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Marriage equality beams up to Michigan, New Jersey

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It was a consequential week for gay rights, with Michigan and New Jersey moving toward allowing gay marriage through the judicial system. Victory in those states would increase the number of states allowing gay marriage to 16, along with the District of Colombia.

 

Click on photo to enlarge or download: Click on photo to enlarge or download: George Takei says, "these are not two cities" in a speech about LGBT equality at the National Press Club in Washington. Takei played Commander Sulu on Star Trek. SHFWire photo by Gavin Stern.Click on photo to enlarge or download: Click on photo to enlarge or download: George Takei says, "these are not two cities" in a speech about LGBT equality at the National Press Club in Washington. Takei played Commander Sulu on Star Trek. SHFWire photo by Gavin Stern.WASHINGTON - It was a consequential week for gay rights, with Michigan and New Jersey moving toward allowing gay marriage through the judicial system. Victory in those states would increase the number of states allowing gay marriage to 16, along with the District of Colombia.

“Nationally, there’s this idea that we’re moving forward, like what happened in Michigan and New Jersey. But I don’t want to say it’s inevitable,” said Brant Miller, 27, a program associate for The DC Center for the LGBT Community

George Takei, an openly gay actor best known for his role as Commander Sulu (later Captain) in Star Trek, spoke at the National Press Club Friday to advocate for marriage equality. 

 “I grew up as a child imprisoned in barbed wire,” Takei said, referring not to his sexual orientation but to his internment as a Japanese-American during World War II. He called the laws that prevent gay people from marrying “legalistic barbed wires with hard, sharp barbs of prejudice and ignorance.” 

In Michigan, U.S. District Court Judge Bernard Friedman decided this week to allow a challenge to the Michigan Marriage Amendment, a voter referendum that passed in 2004. The Feb. 25 trial will determine if outlawing gay marriage serves a legitimate state interest. 

Meanwhile, in New Jersey, the state Supreme Court voted Friday to allow gay marriages to proceed while Gov. Chris Christie appeals a lower court decision. The Garden State previously permitted civil unions, which the Republican governor supported. The New Jersey court also cited a lack of state interest in preventing the marriages from going forward.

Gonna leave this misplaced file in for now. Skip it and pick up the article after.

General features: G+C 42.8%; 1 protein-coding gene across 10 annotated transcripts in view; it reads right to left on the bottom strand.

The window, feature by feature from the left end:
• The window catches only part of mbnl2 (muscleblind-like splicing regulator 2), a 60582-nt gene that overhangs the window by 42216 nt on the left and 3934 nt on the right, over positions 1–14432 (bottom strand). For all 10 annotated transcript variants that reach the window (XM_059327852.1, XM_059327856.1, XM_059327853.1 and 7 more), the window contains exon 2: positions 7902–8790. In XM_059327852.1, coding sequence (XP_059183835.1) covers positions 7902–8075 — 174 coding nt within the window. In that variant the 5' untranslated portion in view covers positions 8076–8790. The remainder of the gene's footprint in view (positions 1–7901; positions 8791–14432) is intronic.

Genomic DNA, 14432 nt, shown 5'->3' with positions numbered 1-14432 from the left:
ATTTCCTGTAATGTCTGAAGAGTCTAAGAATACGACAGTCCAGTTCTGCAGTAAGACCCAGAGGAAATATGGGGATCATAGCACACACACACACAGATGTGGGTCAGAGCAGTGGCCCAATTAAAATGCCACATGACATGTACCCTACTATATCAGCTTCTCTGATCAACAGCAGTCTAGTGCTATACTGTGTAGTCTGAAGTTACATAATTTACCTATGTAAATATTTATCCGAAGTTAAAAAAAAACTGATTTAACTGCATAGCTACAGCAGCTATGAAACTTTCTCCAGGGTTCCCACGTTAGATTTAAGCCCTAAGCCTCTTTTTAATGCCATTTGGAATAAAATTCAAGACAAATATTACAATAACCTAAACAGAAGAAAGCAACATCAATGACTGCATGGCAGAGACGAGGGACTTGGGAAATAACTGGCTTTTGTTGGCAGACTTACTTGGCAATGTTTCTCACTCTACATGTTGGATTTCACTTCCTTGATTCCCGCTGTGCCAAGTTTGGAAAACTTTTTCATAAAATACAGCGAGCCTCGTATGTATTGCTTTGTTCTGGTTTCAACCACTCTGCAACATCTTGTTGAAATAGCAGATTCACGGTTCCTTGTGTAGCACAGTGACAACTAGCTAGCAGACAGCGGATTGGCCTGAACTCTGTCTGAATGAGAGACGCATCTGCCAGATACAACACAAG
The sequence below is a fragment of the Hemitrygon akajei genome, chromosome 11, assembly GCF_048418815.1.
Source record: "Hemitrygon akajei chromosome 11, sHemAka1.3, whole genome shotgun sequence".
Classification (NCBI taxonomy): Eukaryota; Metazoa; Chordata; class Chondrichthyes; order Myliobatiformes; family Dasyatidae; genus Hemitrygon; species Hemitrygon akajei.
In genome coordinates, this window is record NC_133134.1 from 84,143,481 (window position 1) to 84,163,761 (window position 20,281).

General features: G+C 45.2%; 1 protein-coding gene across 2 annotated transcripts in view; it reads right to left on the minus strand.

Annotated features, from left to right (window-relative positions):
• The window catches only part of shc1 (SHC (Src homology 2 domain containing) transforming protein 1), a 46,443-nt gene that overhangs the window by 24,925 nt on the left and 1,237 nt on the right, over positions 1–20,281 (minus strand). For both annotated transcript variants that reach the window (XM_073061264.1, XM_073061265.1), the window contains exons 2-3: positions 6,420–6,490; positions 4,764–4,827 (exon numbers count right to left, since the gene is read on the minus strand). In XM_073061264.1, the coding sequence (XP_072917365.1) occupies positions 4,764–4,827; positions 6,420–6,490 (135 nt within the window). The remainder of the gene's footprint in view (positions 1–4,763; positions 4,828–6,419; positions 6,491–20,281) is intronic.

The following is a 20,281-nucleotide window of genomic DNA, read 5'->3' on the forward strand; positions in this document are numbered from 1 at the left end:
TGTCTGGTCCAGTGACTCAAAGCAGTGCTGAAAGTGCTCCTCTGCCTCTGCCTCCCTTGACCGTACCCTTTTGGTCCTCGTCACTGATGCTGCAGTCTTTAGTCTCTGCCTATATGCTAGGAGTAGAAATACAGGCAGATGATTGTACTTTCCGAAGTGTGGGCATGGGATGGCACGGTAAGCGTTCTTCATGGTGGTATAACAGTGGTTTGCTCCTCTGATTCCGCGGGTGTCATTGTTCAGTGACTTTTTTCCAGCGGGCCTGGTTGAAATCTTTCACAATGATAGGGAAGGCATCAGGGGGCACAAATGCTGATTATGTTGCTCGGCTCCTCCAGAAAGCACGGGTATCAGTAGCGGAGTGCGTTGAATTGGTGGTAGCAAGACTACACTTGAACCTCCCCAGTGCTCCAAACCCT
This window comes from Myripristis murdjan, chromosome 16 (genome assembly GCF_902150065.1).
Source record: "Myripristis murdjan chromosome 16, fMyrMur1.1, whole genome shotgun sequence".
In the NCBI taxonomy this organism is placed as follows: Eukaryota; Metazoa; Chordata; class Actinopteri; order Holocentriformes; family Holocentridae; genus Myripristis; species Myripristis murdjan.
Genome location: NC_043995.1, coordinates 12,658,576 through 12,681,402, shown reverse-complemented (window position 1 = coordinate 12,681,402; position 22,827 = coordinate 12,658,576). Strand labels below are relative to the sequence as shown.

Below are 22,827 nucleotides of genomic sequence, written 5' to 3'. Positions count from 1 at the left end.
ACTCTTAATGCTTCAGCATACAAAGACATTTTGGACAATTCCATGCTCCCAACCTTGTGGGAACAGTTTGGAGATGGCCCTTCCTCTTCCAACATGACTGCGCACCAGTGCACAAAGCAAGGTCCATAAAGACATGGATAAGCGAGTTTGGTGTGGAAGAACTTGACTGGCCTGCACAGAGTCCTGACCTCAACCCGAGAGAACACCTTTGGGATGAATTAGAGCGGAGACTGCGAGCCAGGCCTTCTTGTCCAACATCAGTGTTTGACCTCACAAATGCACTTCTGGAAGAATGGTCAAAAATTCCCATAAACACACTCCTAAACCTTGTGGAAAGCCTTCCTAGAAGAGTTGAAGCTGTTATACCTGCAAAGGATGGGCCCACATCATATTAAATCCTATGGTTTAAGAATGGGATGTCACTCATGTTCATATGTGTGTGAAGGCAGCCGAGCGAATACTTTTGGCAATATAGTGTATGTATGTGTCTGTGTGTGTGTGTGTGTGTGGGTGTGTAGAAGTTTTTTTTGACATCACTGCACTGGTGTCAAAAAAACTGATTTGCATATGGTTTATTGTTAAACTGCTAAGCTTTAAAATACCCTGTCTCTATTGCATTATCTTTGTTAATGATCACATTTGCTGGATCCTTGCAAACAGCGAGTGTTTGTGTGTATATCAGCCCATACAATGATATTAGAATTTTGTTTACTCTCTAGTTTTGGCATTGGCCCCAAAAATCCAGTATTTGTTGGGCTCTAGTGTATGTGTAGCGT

Click on photo to enlarge or download: George Takei paralleled his childhood in a internment camp with that of LGBT equality. He broke into several jokes when tension was high. SHFWire photo by Gavin Stern.Click on photo to enlarge or download: George Takei paralleled his childhood in a internment camp with that of LGBT equality. He broke into several jokes when tension was high. SHFWire photo by Gavin Stern.Miller warned, though, that while marriage equality is a major issue in the LGBT community today, it’s far from the only one. 

“While marriage equality is something that many LGBT people want, there other issues that LGBT people face and address, like homelessness, transgendered people and the complex issues that LGBT people of color face. All of those things are important,” Miller said. 

Takei, for his part, said he is hopeful for the future of gay rights because of young people. 

“Especially young, straight couples, because they're going to be making the gay babies of tomorrow,” Takei said, to laughter from the lunch audience.

“And it is for them that we have to be change agents today.”

Reach reporter Gavin Stern at gavin.stern@shns.com or 202-408-2735. SHFWire stories are free to any news organization that gives the reporter a byline and credits the SHFWire.

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